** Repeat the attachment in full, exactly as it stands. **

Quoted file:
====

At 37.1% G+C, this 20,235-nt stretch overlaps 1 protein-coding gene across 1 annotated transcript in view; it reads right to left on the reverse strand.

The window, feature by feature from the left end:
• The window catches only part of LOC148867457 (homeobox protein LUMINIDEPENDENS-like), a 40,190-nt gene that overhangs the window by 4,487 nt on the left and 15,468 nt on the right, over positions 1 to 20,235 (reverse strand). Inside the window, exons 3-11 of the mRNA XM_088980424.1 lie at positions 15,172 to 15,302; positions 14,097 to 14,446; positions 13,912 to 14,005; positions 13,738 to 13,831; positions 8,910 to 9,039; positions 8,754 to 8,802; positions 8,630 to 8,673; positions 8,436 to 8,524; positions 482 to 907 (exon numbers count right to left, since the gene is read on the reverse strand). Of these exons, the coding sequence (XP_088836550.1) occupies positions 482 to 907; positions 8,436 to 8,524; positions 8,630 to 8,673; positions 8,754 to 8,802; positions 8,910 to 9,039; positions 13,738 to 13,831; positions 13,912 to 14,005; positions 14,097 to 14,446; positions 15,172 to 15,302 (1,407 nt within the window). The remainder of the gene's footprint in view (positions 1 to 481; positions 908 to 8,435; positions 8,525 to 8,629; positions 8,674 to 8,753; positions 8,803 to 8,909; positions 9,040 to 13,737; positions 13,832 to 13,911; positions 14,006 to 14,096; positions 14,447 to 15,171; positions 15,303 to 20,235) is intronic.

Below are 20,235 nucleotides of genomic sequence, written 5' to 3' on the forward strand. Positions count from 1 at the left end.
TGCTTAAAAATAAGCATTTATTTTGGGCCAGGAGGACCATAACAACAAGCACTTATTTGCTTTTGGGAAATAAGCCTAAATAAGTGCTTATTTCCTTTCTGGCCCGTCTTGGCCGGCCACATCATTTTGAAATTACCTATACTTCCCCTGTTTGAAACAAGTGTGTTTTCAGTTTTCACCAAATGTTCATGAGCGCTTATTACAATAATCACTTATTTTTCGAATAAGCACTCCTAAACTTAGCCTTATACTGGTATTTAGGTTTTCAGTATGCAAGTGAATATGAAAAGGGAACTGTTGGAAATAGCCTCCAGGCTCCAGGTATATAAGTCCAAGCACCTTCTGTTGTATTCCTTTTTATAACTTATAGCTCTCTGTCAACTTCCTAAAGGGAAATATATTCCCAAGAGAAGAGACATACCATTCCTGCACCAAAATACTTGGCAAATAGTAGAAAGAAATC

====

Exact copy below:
At 37.1% G+C, this 20,235-nt stretch overlaps 1 protein-coding gene across 1 annotated transcript in view; it reads right to left on the reverse strand.

The window, feature by feature from the left end:
• The window catches only part of LOC148867457 (homeobox protein LUMINIDEPENDENS-like), a 40,190-nt gene that overhangs the window by 4,487 nt on the left and 15,468 nt on the right, over positions 1 to 20,235 (reverse strand). Inside the window, exons 3-11 of the mRNA XM_088980424.1 lie at positions 15,172 to 15,302; positions 14,097 to 14,446; positions 13,912 to 14,005; positions 13,738 to 13,831; positions 8,910 to 9,039; positions 8,754 to 8,802; positions 8,630 to 8,673; positions 8,436 to 8,524; positions 482 to 907 (exon numbers count right to left, since the gene is read on the reverse strand). Of these exons, the coding sequence (XP_088836550.1) occupies positions 482 to 907; positions 8,436 to 8,524; positions 8,630 to 8,673; positions 8,754 to 8,802; positions 8,910 to 9,039; positions 13,738 to 13,831; positions 13,912 to 14,005; positions 14,097 to 14,446; positions 15,172 to 15,302 (1,407 nt within the window). The remainder of the gene's footprint in view (positions 1 to 481; positions 908 to 8,435; positions 8,525 to 8,629; positions 8,674 to 8,753; positions 8,803 to 8,909; positions 9,040 to 13,737; positions 13,832 to 13,911; positions 14,006 to 14,096; positions 14,447 to 15,171; positions 15,303 to 20,235) is intronic.

Below are 20,235 nucleotides of genomic sequence, written 5' to 3' on the forward strand. Positions count from 1 at the left end.
TGCTTAAAAATAAGCATTTATTTTGGGCCAGGAGGACCATAACAACAAGCACTTATTTGCTTTTGGGAAATAAGCCTAAATAAGTGCTTATTTCCTTTCTGGCCCGTCTTGGCCGGCCACATCATTTTGAAATTACCTATACTTCCCCTGTTTGAAACAAGTGTGTTTTCAGTTTTCACCAAATGTTCATGAGCGCTTATTACAATAATCACTTATTTTTCGAATAAGCACTCCTAAACTTAGCCTTATACTGGTATTTAGGTTTTCAGTATGCAAGTGAATATGAAAAGGGAACTGTTGGAAATAGCCTCCAGGCTCCAGGTATATAAGTCCAAGCACCTTCTGTTGTATTCCTTTTTATAACTTATAGCTCTCTGTCAACTTCCTAAAGGGAAATATATTCCCAAGAGAAGAGACATACCATTCCTGCACCAAAATACTTGGCAAATAGTAGAAAGAAATC